This all sounds pretty easy right? The problem is that the actual XML messages expected by WCF for this service, were different than the XML messages expected and accepted by ASP.NET. Now it’s XML, so, we don’t need an exact string match. We need equivalence of the Xml Infoset. That means, element names must be the same, XML namespaces must be the same, but prefixes attached to the namespaces can be different. But we did not have infoset equivalence! The first puzzle was, WHY?

As in many scenarios involving interop between different web services libraries, it’s the XML namespaces that cause lots of insidious problems. In this case, the ASP.NET-hosted web service was serializing and de-serializing the CommunicationEntity, using an XML namespace derived from the XmlTypeAttribute attached to that type definition. On the other hand, WCF was serializing the same object using the XML namespace associated to the ServiceContract. If those two xml namespaces are the same, no problem. But in general, they are different, and in this specific case, they were different. The result was that ASMX clients (and by this I mean .NET apps compiled with webservice stubs generated from wsdl.exe in .NET 2.0) would send a serialized XML stream to the WCF service, which was ever so close to the format WCF wanted. But close doesn’t cut it, and so WCF would not de-serialize the request, and the app received a null instance for CommunicationEntity.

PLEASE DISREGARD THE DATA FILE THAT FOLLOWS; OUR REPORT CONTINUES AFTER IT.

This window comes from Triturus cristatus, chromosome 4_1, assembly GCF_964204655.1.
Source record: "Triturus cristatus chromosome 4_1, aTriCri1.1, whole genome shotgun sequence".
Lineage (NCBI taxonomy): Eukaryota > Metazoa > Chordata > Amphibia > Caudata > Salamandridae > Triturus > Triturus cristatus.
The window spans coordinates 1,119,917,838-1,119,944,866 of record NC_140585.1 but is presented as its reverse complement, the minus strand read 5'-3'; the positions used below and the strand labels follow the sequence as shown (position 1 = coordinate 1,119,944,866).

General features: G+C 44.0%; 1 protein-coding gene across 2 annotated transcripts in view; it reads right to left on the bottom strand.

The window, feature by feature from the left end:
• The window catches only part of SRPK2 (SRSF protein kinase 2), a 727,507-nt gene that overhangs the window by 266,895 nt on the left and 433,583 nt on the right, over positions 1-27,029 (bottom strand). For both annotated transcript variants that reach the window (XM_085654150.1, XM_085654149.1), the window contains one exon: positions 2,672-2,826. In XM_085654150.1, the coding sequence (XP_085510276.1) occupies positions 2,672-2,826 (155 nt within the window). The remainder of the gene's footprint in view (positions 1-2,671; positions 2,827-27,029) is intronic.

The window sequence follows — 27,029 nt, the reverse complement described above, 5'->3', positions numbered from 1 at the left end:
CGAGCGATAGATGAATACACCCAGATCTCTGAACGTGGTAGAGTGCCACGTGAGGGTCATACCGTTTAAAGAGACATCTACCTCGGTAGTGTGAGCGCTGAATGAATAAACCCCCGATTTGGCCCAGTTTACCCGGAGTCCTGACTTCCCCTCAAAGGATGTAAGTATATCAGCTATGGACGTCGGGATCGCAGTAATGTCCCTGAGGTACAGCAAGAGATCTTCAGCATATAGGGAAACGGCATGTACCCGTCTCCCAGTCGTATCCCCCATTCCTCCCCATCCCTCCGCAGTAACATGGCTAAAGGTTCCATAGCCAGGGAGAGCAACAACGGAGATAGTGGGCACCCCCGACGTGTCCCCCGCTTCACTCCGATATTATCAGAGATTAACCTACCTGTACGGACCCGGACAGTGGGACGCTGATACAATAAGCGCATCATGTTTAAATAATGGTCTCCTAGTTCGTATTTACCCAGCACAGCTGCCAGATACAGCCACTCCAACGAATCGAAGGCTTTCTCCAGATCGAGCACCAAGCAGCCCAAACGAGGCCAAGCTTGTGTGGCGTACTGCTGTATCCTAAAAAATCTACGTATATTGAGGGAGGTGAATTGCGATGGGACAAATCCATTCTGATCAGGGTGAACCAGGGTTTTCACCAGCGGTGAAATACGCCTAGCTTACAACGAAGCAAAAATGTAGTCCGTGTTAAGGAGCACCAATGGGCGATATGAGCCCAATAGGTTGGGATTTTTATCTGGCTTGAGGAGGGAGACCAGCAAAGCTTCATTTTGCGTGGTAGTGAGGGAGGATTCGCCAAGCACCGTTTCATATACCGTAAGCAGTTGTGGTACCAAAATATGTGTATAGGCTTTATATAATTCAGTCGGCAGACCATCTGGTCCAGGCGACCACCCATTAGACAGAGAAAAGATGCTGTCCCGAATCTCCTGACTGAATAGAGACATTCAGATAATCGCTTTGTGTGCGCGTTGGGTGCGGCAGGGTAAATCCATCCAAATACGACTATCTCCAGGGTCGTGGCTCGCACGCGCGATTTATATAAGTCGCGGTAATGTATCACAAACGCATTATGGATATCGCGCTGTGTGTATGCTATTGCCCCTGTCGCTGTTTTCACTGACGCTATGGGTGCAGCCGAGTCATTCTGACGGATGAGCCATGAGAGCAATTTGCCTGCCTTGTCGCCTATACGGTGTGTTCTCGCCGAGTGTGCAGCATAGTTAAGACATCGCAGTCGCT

This stinks.

You would think it would be automatic, but it sure isn’t.

The next puzzle was, how to fix this? If you are familiar with the ASP.NET and XmlSerializer model, there are lots of attributes you can apply to types to specify the namespaces to use, the element names to use, and so on. It’s very flexible, so flexible that some people find it unfathomable. The WCF serializer is much simpler, which is nice, but on the downside, there is no special attribute that WCF uses to specify the namespace here.

After a little spelunking, I found what I think is a useful hack to work around this problem. It is a custom ServiceHost, which, in the OnOpening() event, changes the MessageParts where the part namespace disagrees with the namespace specified in the XmlTypeAttribute associated to the CLR type for that message part. Huh?

What this means is, now the WCF endpoint and the ASP.NET endpoint serialize and de-serialize the same way, for complex message types. Even better, when you query the WCF service for metadata, you get the “correct” WSDL – with the updated xml namespace.

The ServiceHost uses reflection to inspect the message parts and decide on whether to change the XML namespace or not. Reflection is expensive at runtime, but this happens only once, when the service is opened. So it should have essentially no impact, after startup of the service.

Here’s the code:

using System;
using System.ServiceModel;
using System.ServiceModel.Description;

// if your original .svc file was: